The impact of the new tax rules and stripping of essential deductions seem undeniable, as Long Islanders feel the new housing market correction hitting home.
The next housing correction is here. It’s very real. What does it mean for homeowners on Long Island?
The New Housing Correction
While some are still trying to vehemently deny that the housing market is in free fall mode, the hard data tells a very different story.
Nationally both new and existing homes sales have been falling for months. In NY as many as 30% of sellers in some areas have been slashing their home asking prices. According to Bloomberg News, the Northeast is the hardest hit, with new homes sales falling an average of 51.3% and as far as 71.4%.
While the deepest property value cuts may not have shown up yet, you can bet they will follow. Especially with recent volatility in stocks and rising mortgage rates. As we’ve seen time and time again, when the market tries to correct, the fear grips the public and the industry and markets almost invariably over-correct.
Experts blame this gap squarely on the shoulders of the new 2018 tax rules and high property taxes.
What To Do
No one wants to see their home value plummet. It doesn’t feel good if you’ve accumulated a lot of wealth in equity in your Long Island home over the past 5 years. It can get even uglier if your value drops below what you owe on mortgages and any past due property taxes. Then you may not be able to sell. What can you do?
Many will also find the biggest potential savings in challenging their property tax assessments and tax bills. Property Tax Adjusters, Ltd. can help you with this, potentially saving thousands of dollars each year.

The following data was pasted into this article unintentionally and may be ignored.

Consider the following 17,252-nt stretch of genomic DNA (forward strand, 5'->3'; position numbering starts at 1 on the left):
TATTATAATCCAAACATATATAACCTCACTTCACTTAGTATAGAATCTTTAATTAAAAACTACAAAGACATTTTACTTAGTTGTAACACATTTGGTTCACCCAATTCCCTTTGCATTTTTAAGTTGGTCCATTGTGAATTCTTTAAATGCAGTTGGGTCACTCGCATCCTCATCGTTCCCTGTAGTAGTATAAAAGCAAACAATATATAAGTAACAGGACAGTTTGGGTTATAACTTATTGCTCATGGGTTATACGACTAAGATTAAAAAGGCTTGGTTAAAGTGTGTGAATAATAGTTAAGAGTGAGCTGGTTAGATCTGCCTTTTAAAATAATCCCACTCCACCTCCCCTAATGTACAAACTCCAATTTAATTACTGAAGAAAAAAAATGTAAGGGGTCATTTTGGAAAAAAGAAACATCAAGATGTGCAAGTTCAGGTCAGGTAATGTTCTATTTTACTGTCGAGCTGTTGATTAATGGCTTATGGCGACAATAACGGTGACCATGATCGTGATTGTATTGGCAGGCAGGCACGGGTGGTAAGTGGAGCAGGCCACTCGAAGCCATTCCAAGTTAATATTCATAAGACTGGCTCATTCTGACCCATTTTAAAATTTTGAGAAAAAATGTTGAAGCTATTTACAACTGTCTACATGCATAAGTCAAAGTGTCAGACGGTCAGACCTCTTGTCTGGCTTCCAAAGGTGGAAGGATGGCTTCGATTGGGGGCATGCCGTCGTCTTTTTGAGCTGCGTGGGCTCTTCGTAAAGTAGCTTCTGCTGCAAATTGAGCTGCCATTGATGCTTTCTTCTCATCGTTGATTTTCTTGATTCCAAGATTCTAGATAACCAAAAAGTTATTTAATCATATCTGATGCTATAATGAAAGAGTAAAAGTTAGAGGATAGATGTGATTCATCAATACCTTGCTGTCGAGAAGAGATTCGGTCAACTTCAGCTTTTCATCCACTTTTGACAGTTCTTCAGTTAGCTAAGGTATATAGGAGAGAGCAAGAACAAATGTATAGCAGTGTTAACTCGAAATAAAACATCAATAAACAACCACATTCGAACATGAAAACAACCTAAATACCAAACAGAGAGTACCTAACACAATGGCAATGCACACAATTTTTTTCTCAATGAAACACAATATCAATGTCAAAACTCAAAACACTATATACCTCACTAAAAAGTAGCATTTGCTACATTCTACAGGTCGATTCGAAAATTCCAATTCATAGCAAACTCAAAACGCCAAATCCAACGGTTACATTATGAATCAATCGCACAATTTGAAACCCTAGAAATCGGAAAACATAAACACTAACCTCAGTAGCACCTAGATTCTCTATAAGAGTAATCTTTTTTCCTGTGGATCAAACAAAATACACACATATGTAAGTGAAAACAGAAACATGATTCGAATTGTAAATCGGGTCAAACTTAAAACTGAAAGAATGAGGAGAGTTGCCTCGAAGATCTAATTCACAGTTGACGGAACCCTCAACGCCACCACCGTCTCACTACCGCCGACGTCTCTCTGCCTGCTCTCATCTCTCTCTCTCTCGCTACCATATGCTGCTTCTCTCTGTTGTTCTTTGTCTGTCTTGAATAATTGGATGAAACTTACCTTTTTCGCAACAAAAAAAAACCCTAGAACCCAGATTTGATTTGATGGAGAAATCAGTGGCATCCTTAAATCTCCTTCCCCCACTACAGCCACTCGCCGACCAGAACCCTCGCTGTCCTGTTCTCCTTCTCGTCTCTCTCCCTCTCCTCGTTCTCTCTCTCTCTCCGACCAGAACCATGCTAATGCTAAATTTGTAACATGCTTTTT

An alternative option is to sell your Long Island home quickly. Do it and cash out and keep the equity windfall you have before it evaporates. The only problem with this path is where you live next. Rents may come down too, but they aren’t fully corrected yet.
Or go find a much better deal on an auction property. These are properties others have lost due to the downturn in 2008-2011 as well as to being unable to keep up with Long Island’s notorious property taxes. Suffolk County just held two real estate auctions to unload a large number of properties.
If you really can’t or don’t want to leave, then it is important to do everything you can to minimize your housing costs. If you need to replace any appliances, make sure you opt for the most energy efficient versions to keep your utility bills down. Check in with your insurance agent, and see if you can gain any new discounts, or revise your coverage down as your property value goes down. If you still have enough equity, refinance your mortgage on a long term fixed rate loan before interest rates go higher.